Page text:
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Marquette Women’s Lacrosse Previews: at Georgetown

The Golden Eagles head to the nation’s capital for a pair of games.

Xavier v Georgetown Photo by Mitchell Layton/Getty Images

I believe the word you’re looking for to describe this weekend’s Marquette women’s lacrosse games is “pivotal.”

The Golden Eagles come into Friday and Sunday games on the road with a record of 1-3 in the Big East. They’re currently tied for fourth place in the league with Villanova, the team that they split a pair of matches with last time they were in action. This weekend, they play two against the team in third place. Next weekend, it’s two against the team in first place at 4-0 and 6-1 overall and ranked #22 in the IWLCA poll. That sounds like a tough go of things, even with the games coming at home.

So, if you look at the schedule and say “getting one win next weekend would be an amazing result,” then you have to look at this weekend and say “getting a 1-1 split is almost a requirement if Marquette wants to be a top four team and get into the Big East tournament.” If that’s the case, then to a certain extent, MU’s postseason hopes hinge on how this weekend in Washington, D.C., goes.

Like I said, pivotal.

Of course, it’s times like these when Marquette probably wishes they had their 14-13 loss to Connecticut going the other way in the ol’ conference standings. But that’s in the past. All the Golden Eagles can do is focus on the tasks in front of them, and try to turn those into victories to improve their spot in the standings.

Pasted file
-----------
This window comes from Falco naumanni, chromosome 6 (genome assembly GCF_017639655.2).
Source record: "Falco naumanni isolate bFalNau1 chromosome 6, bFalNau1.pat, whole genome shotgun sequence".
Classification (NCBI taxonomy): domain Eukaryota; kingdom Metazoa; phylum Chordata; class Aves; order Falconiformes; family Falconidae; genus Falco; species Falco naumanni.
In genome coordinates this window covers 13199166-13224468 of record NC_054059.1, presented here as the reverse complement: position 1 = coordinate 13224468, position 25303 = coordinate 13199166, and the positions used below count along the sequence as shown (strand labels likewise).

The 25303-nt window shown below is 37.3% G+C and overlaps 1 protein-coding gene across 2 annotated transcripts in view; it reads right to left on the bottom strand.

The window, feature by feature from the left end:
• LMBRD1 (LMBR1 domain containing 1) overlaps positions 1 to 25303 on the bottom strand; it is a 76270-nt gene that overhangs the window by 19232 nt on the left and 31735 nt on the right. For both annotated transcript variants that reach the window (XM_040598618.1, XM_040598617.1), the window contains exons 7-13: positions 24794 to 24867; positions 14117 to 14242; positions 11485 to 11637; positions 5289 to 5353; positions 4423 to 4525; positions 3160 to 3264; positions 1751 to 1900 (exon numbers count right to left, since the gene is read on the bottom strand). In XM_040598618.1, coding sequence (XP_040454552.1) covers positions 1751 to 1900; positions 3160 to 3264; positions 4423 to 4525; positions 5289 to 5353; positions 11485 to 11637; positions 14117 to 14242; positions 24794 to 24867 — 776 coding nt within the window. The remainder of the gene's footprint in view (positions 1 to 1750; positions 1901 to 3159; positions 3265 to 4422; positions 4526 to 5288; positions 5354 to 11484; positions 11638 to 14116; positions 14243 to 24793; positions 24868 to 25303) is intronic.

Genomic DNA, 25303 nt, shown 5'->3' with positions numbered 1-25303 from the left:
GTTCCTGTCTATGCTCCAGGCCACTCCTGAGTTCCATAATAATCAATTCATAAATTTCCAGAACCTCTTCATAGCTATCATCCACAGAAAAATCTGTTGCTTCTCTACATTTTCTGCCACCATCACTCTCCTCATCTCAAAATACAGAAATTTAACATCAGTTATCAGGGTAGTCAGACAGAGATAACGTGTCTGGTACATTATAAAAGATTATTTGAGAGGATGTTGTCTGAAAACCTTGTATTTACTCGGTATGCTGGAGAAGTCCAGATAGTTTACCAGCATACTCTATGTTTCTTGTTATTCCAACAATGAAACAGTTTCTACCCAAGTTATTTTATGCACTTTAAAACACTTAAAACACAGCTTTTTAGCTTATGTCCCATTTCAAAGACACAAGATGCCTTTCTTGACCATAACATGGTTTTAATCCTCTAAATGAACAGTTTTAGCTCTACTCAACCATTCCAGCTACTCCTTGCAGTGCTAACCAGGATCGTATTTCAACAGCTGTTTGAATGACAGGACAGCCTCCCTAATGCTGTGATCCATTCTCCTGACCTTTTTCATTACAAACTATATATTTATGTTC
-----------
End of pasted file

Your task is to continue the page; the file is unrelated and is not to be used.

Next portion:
Big East Game #5: at Georgetown Hoyas (3-6, 2-2 Big East)

Date: Friday, April 9, 2021
Time: 2pm Central
Location: Cooper Field, Washington, D.C.
Streaming: GUHoyas.com, but it looks like it’ll be subscription only.
Live Stats: Stat Broadcast
Twitter Updates: @MarquetteWLax

Big East Game #6: at Georgetown Hoyas (3-6, 2-2 Big East)

Date: Sunday, April 11, 2021
Time: 11am Central
Location: Cooper Field, Washington, D.C.
Streaming: GUHoyas.com, but it looks like it’ll be subscription only.
Live Stats: Stat Broadcast
Twitter Updates: @MarquetteWLax

Marquette is 1-7 all time against Georgetown. That sounds bad, sure. However, the win came in 2019 in the most recent regular season meeting between the two teams. That victory at Valley Field by the Golden Eagles was the program’s first ever win over a ranked team, as the Hoyas were #24 in the IWLCA poll at the time. The Hoyas got revenge for that one a week later in the Big East tournament semifinals.

I feel like this season has not gone the way that the Hoyas have wanted it to go, at least a little bit. First of all, there’s the issue of Georgetown being picked to finish second in the Big East this season but they’re sitting under .500 on the year right now. However, there’s a certain amount of explanation to that, as they lost a tight one to #14 Loyola, 9-6, and then couldn’t bounce back from an early hole against #12 Towson. Losing to ranked teams isn’t all bad, but taking weird losses like, say, opening the year going down 21-9 to Drexel, makes those closer losses against ranked teams harder to take.